Point: There have been reports of neurological reactions from DEET exposure.
Counterpoint: The incident rate of seizures linked to DEET exposure is roughly 1 in 100 million users (between the years of 1961 and 1998). Such reports have mainly been the result (again) of ingestion and other improper use.
(Note: For further reading, the above information and more can be found at the National Pesticide Information Center’s website here on their DEET fact sheet.)
Point: DEET has been anecdotally linked to cancer.
Counterpoint: There was one study in 1998 in Sweden linking insect repellent use to testicular cancer. However, per the CDC, results were inconclusive. Per the EPA, DEET is only “slightly toxic” due to the symptoms caused by improper use mentioned above.
Also per the EPA, DEET is “not classifiable as to human carcinogenicity” due to lack of evidence that it causes cancer in animals or people. (There has also been confusion between DEET and DDT, a pesticide which is a known carcinogen.)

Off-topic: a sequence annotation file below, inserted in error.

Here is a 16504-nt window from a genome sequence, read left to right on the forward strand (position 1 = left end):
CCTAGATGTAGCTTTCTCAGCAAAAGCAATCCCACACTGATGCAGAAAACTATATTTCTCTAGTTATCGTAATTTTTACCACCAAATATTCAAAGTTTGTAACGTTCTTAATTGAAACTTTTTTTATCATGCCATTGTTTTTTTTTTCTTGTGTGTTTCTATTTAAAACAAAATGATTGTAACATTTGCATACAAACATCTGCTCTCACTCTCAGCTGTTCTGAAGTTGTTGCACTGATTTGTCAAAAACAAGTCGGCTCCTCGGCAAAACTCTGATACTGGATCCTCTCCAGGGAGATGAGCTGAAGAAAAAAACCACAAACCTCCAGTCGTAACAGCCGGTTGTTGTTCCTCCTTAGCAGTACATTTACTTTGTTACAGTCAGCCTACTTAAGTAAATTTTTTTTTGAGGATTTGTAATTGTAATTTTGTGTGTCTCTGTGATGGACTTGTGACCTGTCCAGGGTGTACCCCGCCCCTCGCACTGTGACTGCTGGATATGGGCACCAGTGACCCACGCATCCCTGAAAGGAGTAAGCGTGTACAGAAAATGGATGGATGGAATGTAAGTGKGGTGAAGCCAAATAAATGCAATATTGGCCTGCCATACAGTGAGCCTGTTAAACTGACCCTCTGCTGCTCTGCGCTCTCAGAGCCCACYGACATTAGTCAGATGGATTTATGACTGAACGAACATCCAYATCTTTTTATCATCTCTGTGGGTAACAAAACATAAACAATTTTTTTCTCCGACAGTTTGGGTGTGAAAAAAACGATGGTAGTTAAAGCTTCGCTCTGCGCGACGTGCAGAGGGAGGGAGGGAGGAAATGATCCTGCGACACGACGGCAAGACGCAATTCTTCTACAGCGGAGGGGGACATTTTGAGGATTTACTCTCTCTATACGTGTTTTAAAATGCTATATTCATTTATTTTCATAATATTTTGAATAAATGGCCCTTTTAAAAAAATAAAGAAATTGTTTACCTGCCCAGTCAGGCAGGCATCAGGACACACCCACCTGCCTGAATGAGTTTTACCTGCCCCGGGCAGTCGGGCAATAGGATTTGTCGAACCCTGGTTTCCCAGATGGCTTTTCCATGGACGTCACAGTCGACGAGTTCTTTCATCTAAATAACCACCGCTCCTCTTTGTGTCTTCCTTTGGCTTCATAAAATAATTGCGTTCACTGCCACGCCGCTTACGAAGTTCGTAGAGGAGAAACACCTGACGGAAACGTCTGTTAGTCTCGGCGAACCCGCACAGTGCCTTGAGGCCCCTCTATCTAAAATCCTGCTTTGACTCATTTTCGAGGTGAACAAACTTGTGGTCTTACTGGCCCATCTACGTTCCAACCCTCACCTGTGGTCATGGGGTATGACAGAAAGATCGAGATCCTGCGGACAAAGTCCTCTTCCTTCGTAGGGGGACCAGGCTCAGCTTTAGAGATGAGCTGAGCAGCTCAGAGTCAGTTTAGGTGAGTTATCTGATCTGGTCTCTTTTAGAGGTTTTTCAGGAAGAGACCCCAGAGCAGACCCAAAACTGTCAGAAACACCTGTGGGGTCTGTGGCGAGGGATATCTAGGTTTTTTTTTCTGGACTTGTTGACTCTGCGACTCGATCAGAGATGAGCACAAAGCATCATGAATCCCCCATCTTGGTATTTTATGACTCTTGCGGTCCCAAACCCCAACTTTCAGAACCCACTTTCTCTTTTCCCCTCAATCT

Point: DEET melts plastic.
Counterpoint: There’s not really a counterpoint for this. The chemical makeup of DEET makes it a solvent, which means it can melt or dissolve things. This doesn’t make it inherently harmful, but it does require caution when used around plastics and other synthetics like nylon, rayon, and varnishes.
Actually-fun fact: DEET was first registered in the U.S. in 1957 after being developed by the U.S. Army in 1946 for military use in insect-infested areas.
Yes or no to deet-based bug spray? It’s up to you
As with so many things, personal choice is the answer here. If you feel comfortable with using DEET, do so! It’s highly effective and long-lasting based on application. The CDC and EPA recommend moderate and safe use, and have found no significant safety concerns with it.
Recommendation: OFF! Deep Woods Dry Insect Repellent Spray is a great option, providing up to 8 hours of protection at 25% DEET. For shorter outdoor excursions, OFF! Family Care Tropical Fresh has a fun tropical fragrance and just 5% DEET for up to 2 hours of protection.
But if you don’t feel comfortable using DEET, there are several alternatives on the market. You should feel confident in the protection you choose for yourself and your family. In that spirit, here are some of our top recommendations for DEET-free bug sprays.
Top DEET-free insect repellents
While DEET consistently proves the most reliable insect repellent, it’s come up against worthy competition in recent years. According to testing and recommendations from Consumer Reports, products with 20% picaridin or 30% Oil of Lemon Eucalyptus (OLE) are the way to go if you like to stay DEET-free.